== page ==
Fresh Air

Fresh Air with Terry Gross is weekday magazine of contemporary arts and issues with intimate conversations and unusual insights.

Recent Episodes

Better Call Saul's Bob Odenkirk / Co-Creator Peter Gould

'Better Call Saul,' the prequel, spin-off of 'Breaking Bad,' is back for season two. Last year, when Terry Gross spoke to co-creator Peter Gould (who also wrote for Breaking Bad), he said that it was a writers' room joke that if something didn't fit on 'Breaking Bad' it would go on the "Saul Goodman show." Actor Jonathan Banks joins the conversation. Also, Terry Gross spoke to Bob Odenkirk in 2013 about playing Saul, the sleazy, fast-talking lawyer.

Jill Lepore & Nate Silver Weigh In: Is Polling Good Or Bad For Democracy?

New Yorker writer Jill Lepore examines the history of polling in America. She says that today's polls may be less reliable — and more influential — than ever before. Then, statistician Nate Silver analyzes polls and predicts election outcomes on his website, FiveThirtyEight. He says this year's is "Maybe the most fascinating nomination race that we've ever seen."

Zach Galifianakis / The Duplass Brothers

Galifianakis plays a bitter rodeo clown in his new FX series 'Baskets.' He's also the creator of the Emmy-winning web comedy series 'Between Two Ferns.' Then Fresh Air producer Ann Marie Baldonado talks with brothers Jay and Mark Duplass about their HBO series 'Togetherness.' Jay stars in the Amazon series 'Transparent.'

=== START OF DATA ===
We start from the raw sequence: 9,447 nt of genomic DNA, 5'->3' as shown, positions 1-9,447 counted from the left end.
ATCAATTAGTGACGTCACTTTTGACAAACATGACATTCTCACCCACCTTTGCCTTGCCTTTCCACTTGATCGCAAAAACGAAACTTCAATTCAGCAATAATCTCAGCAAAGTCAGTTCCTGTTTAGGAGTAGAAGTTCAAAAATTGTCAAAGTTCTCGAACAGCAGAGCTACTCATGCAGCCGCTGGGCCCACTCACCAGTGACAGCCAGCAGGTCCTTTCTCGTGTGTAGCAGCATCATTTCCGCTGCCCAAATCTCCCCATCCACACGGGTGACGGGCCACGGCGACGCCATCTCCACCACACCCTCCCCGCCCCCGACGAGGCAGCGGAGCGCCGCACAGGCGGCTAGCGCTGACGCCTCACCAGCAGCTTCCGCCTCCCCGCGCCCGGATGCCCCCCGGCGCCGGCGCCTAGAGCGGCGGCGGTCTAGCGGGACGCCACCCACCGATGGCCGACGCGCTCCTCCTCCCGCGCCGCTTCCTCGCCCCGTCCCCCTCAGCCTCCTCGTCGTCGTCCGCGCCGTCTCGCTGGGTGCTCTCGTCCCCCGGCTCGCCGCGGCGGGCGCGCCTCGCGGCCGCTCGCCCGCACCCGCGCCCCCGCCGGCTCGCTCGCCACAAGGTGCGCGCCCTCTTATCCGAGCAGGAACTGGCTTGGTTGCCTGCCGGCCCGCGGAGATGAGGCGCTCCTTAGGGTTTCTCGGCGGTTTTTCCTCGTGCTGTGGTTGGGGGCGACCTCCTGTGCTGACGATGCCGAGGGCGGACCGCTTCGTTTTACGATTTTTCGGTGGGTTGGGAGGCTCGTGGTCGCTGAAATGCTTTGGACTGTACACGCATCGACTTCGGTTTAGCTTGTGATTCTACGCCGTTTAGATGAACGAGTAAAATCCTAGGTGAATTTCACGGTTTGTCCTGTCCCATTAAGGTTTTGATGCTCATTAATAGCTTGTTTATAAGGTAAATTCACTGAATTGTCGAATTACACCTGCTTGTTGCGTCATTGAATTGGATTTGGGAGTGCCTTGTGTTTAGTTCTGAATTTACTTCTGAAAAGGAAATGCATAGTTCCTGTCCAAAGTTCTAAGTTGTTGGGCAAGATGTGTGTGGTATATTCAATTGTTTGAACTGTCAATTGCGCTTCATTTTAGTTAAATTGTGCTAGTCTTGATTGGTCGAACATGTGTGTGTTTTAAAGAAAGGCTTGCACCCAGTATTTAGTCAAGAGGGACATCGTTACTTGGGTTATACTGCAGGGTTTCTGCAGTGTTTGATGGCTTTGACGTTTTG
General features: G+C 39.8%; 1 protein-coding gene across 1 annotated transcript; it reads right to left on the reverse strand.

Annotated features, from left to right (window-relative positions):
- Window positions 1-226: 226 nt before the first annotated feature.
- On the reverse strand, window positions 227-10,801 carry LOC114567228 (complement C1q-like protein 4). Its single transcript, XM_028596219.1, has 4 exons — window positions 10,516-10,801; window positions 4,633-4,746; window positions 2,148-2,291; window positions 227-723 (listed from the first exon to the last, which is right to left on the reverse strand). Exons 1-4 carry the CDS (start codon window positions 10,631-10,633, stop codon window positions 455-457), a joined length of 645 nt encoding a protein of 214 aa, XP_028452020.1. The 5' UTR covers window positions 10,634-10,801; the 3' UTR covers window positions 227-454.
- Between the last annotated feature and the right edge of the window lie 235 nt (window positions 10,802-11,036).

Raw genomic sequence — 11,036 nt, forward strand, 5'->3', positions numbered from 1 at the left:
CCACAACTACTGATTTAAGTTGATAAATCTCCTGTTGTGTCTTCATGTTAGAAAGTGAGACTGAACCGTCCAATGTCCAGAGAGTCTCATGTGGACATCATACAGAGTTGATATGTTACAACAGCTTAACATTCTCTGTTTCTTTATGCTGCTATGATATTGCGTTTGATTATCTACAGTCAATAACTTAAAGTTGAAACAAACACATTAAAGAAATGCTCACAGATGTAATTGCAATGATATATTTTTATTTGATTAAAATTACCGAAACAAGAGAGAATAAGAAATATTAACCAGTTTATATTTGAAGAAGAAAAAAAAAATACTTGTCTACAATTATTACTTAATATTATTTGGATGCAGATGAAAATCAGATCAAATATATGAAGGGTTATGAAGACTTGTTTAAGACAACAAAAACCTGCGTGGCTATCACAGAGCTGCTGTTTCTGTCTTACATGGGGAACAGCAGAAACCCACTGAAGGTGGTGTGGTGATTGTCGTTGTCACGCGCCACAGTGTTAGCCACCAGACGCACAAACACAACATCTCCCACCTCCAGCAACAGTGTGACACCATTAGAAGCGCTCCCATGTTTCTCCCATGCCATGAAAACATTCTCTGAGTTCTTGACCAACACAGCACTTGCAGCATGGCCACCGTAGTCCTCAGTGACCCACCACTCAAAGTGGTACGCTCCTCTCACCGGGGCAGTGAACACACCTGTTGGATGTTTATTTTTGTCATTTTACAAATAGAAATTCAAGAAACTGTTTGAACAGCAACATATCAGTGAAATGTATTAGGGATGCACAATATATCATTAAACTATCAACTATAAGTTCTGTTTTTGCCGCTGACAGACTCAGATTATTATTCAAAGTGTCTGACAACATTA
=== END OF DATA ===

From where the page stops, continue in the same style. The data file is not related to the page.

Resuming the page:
Original 'Cabaret' Emcee Joel Grey

Joel Grey explains how he brought his decadent Cabaret character to life on both the stage and screen, and reflects on coming out as gay after years of being closeted. His memoir is 'Master Of Ceremonies.' Jazz critic Kevin Whitehead reviews 'Classic James P. Johnson Sessions (1921 - 1943).'

'Mad Max' Director George Miller

George Miller, who directed the first Mad Max film in 1979, says it will be a few years before he has any idea as to whether 'Mad Max: Fury Road' "really stuck." The film is nominated for 10 Oscars. Music historian Ed Ward remembers Dan Hicks.

Best Of: Bassem Youssef / 'Homegrown Terrorists' / Why Our 'First Bite' Matters

Known as the "Egyptian Jon Stewart," Bassem Youssef created what became the most popular TV show in Egypt's history, but the government had the show cancelled, and Youssef fled. Then, CNN's Peter Bergen describes how the Internet and social media have been used to radicalize and recruit Americans to jihad. Finally, Bee Wilson says that our taste preferences can be formed even before birth. Her new book is 'First Bite.'